By Isaac Mwangi,
East African News Agency
There’s trouble in Kasese… where are the eminent persons hiding?
Arusha(EANA) – Why is there such a lukewarm reception to integration issues by the region’s citizens? Why do nationalistic sentiments seem to rise every so often and strain relations between sister states that have publicly declared their intention to integrate? Why is it that the average citizen on the streets of any town in East Africa cannot tell you the name of the person heading the East African Community Secretariat, the body charged with spearheading the integration agenda?
These and many other questions would probably have more than one simple answer. Whatever initiatives exist to involve people and encourage them to participate have failed dismally. From the decision making to execution, the regional body runs like an exclusive private member’s club. Political leaders and bureaucrats hold sway, to the exclusion of the ordinary citizenry.
Yet, integration cannot be complete without involvement of the people themselves. While allowing transnational corporations to get a wider market is part of the deal, that is not itself sufficient to draw the support of ordinary people and communities. Yet, going by some of the statements that came out of a media workshop of professionals from five partner states (excluding South Sudan), there is little concerted effort at getting the views and support of citizens into the process.
Part of the problem has been weak communication on the goings-on regarding the regional integration agenda. For instance, workshop participants were surprised to learn that one of the four pillars of integration – Political Federation – has quietly metamorphosed into Political Confederation.
When the integration project was mooted, there were four broad areas that were identified: Customs Union, Common Market, Monetary Union and Political Federation. The region is still struggling to fully implement the Common Market Protocol due to the numerous non-tariff barriers that member states have erected against each other. This has effectively stalled progress on the Money Union – which is meant to lead to a single central bank and East African currency in 2024 – since it is not practical to have a single currency regime without open borders that allow the free movement of capital, labour, goods and services.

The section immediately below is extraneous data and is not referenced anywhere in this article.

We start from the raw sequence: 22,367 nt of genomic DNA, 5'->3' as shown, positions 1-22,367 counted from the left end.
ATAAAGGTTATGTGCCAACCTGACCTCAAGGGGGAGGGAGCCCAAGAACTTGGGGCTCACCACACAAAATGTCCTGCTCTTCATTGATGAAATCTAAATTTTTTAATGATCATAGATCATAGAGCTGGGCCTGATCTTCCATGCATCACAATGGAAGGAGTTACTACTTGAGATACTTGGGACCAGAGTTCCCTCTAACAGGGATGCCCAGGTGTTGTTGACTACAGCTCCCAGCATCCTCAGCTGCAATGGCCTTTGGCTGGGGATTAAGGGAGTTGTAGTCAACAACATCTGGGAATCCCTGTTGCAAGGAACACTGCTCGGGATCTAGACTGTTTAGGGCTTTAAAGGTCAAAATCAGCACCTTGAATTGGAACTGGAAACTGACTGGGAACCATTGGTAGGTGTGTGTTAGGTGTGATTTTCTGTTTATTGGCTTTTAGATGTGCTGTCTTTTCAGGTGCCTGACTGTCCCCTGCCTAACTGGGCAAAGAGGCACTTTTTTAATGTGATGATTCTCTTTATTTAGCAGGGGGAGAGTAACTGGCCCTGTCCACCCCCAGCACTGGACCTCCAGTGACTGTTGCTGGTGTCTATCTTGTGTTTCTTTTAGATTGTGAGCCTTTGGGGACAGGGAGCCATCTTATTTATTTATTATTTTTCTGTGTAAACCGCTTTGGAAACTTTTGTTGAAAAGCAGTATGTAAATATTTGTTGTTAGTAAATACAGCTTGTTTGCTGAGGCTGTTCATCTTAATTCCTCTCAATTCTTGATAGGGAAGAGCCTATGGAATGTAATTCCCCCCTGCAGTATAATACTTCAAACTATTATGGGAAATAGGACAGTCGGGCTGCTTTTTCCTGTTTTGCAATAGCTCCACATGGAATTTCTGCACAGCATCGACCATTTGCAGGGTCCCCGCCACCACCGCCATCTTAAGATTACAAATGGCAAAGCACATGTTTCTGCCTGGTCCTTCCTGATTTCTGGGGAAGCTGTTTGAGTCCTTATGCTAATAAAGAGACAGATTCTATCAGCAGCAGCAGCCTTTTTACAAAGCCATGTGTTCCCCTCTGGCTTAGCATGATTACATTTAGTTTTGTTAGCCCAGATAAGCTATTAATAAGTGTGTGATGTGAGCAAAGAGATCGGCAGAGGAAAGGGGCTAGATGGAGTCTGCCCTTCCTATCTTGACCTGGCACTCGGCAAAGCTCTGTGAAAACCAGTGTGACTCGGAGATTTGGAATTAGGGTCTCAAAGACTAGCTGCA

While there was never a timeline to achieve political federation, it was always clear that this would be difficult given current circumstances in each of the partner states. Not only would such an initiative go against nationalistic sentiments, the systems of governance and accountability differ wildly.
While Kenya has quickly developed a vibrant media and political culture over the past two decades, for instance, political intolerance and media suppression is very much alive in the rest of East Africa. A federation would have to agree not just on standards of human rights and accountable government, but also destroy the hopes of dictators who want to be in power indefinitely.
And so, the latest masterstroke has been to exercise pragmatism and dilute the political aim to one of a loose confederation of states. This will allow cooperation on areas such as the economy, education, and labour – without any country having to lose its political sovereignty.
While that change is not necessarily bad, it betrays a tendency by leaders to sit round a table and discuss matters of grave importance for millions of people without any reference to them. Key aspects of integration should perhaps be the subject of national referenda in the partner states, or at least be subjected to open debate in the regional and national legislatures.
Wide participation and engagement of citizens at all levels is what can create “ownership”, so that integration ceases to be viewed as a project imposed from above and becomes a reality among ordinary people. This lack of participation is worsened by the lack of dissemination of basic information by the EAC secretariat.
Another interesting piece of information that came out of the Nairobi workshop is that the region now has a Committee of Eminent Persons. This is a team of people who are meant to help resolve the region’s crises by engaging the leadership at the highest levels. Why such good news would remain hidden is a complete mystery.
Debatable, too, is the reason why the members of this committee want to stay in the shadows. While one could make an intelligent guess about who some of the members are, the sensitivity of their work has apparently encouraged them to remain anonymous. But, really, how will they resolve issues in anonymity? We haven’t heard them speak about Burundi, or Kasese, or South Sudan, or anything else.
Is this how East Africa hopes to integrate? It will have to be back to the drawing board – and perhaps inject some life into the communication team as well.